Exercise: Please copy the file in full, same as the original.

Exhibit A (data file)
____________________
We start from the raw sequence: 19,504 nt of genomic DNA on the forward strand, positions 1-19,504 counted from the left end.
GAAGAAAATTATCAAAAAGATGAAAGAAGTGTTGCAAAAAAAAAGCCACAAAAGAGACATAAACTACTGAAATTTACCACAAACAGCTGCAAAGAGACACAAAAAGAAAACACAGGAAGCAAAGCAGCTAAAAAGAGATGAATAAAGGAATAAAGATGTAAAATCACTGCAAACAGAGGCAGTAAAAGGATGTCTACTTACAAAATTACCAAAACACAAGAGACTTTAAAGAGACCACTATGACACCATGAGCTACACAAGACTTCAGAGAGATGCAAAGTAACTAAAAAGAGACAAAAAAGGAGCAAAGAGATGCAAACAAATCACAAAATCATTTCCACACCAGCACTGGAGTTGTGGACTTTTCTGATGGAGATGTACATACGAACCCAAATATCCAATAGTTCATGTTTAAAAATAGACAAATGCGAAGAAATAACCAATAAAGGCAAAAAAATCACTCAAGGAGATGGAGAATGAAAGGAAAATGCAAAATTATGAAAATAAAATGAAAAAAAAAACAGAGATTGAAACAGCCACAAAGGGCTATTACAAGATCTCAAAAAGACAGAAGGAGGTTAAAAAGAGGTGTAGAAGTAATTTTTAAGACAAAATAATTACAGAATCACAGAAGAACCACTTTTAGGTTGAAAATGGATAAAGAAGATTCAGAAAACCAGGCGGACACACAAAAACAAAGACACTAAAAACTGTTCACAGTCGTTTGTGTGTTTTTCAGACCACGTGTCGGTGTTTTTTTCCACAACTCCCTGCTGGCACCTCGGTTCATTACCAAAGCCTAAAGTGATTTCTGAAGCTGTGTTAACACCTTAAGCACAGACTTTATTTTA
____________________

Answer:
We start from the raw sequence: 19,504 nt of genomic DNA on the forward strand, positions 1-19,504 counted from the left end.
GAAGAAAATTATCAAAAAGATGAAAGAAGTGTTGCAAAAAAAAAGCCACAAAAGAGACATAAACTACTGAAATTTACCACAAACAGCTGCAAAGAGACACAAAAAGAAAACACAGGAAGCAAAGCAGCTAAAAAGAGATGAATAAAGGAATAAAGATGTAAAATCACTGCAAACAGAGGCAGTAAAAGGATGTCTACTTACAAAATTACCAAAACACAAGAGACTTTAAAGAGACCACTATGACACCATGAGCTACACAAGACTTCAGAGAGATGCAAAGTAACTAAAAAGAGACAAAAAAGGAGCAAAGAGATGCAAACAAATCACAAAATCATTTCCACACCAGCACTGGAGTTGTGGACTTTTCTGATGGAGATGTACATACGAACCCAAATATCCAATAGTTCATGTTTAAAAATAGACAAATGCGAAGAAATAACCAATAAAGGCAAAAAAATCACTCAAGGAGATGGAGAATGAAAGGAAAATGCAAAATTATGAAAATAAAATGAAAAAAAAAACAGAGATTGAAACAGCCACAAAGGGCTATTACAAGATCTCAAAAAGACAGAAGGAGGTTAAAAAGAGGTGTAGAAGTAATTTTTAAGACAAAATAATTACAGAATCACAGAAGAACCACTTTTAGGTTGAAAATGGATAAAGAAGATTCAGAAAACCAGGCGGACACACAAAAACAAAGACACTAAAAACTGTTCACAGTCGTTTGTGTGTTTTTCAGACCACGTGTCGGTGTTTTTTTCCACAACTCCCTGCTGGCACCTCGGTTCATTACCAAAGCCTAAAGTGATTTCTGAAGCTGTGTTAACACCTTAAGCACAGACTTTATTTTA